What you're hoping (no data--I mean, 5 minutes ago you were saying we shouldn't expose people to the true cost of healthcare because there wasn't proof and the benefit would be marginal--WTF) is that an awesome system might have gotten the guy on treatment or locked him up. That's all possible. Especially in some imagined setting where the psychotics can be forcibly medicated (not in the USA, no they can't). This might have reduced the risk, in retrospect. So now what?
Going forward, you can't just treat the one person who will shoot up a crowd every 5 years-no one knows who they are. You need a comprehensive healthcare system that gets to all these people (the mentally ill) so that only the noninsane proceed with mass killings (which they will). So who's funding this comprehensive mental health safety net? Again, 5 minutes ago, you wanted a healthcare system that's "pay or pray," and whether this dude had insurance or not, many to most of these schizophrenics do NOT, and states with crushing deficits are cutting services not increasing them. Here in San Diego, they basically ceased funding for psychiatry to see all mentally ill poor people unless they were basically in crisis, pushing all psych care of stable schizophrenia and bipolar and depression to community clinics when 1) these people don't have PCPs and 2) the PCPS are not equipped to deal with these patients, they aren't psychiatrists. Beds at County Mental Health are hard to come by. So how do you address that minor problem?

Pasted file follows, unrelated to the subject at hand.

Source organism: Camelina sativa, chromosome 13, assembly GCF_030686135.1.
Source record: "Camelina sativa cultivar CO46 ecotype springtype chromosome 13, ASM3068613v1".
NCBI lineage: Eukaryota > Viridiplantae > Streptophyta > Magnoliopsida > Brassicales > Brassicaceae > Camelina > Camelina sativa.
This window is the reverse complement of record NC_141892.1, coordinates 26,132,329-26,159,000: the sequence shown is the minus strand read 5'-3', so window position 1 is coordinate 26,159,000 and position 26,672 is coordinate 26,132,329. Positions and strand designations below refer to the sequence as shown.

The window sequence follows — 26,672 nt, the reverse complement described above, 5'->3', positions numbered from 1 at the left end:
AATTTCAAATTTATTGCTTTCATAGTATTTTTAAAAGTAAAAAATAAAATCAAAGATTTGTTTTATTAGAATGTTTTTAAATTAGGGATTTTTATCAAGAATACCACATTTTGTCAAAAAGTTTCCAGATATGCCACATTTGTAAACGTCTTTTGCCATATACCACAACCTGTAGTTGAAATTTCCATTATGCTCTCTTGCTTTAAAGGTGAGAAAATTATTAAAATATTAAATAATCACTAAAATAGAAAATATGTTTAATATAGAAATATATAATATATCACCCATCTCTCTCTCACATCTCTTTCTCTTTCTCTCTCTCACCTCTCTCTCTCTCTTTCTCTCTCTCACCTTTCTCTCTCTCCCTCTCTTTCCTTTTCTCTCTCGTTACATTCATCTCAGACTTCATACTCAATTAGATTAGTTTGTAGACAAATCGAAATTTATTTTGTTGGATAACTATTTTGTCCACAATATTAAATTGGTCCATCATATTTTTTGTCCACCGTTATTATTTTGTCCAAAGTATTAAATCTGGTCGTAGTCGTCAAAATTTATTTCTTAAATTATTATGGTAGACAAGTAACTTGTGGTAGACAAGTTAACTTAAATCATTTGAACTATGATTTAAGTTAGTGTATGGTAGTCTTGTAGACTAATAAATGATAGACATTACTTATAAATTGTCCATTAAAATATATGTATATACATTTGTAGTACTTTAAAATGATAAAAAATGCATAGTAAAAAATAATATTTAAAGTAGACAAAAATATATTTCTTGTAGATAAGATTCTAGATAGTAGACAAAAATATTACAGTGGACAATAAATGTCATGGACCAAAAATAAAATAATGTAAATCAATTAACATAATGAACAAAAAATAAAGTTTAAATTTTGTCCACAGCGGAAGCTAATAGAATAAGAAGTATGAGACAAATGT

In an effort to make your head explode, I went looking for something from Salon on the matter. I found an interesting article from a reasonable sounding psychiatrist who among other things diagnoses the guy with probable schizophrenia, excuses the media of responsibility, points out that hindsight is 20/20, advises us that the laws in AZ make it relatively easy to force evaluations of potentially mentally ill people, compared with other states, and explains that yes, dur, coverage matters:
"During media coverage of stories like this, we often hear that we should take mental health seriously in this country. What would that mean, exactly?"
"It would mean you would actually have the resources to do something we haven't done yet, which is get people treatment. We have been very good at emptying the hospitals. What we haven't done is to offer treatment once people are out of the hospitals. In Arizona, for instance, they closed down most of the hospital beds. They are next to last in the United States in the availability of hospital beds for the population, and they have closed down some of the outpatient clinics. If you want to get serious about mental illness, then you need to provide the resources so people can be treated."
Remember, this is AZ, where they recently defunded programs that will be required to save currently identified individuals due to debt. Those people are going to die prematurely as a result. Are we going to imagine that they'll fund a comprehensive plan to treat thousands of these people in the hopes of preventing a future attack? We'll see.
http://www.salon.com/life/feature/2011/ ... index.html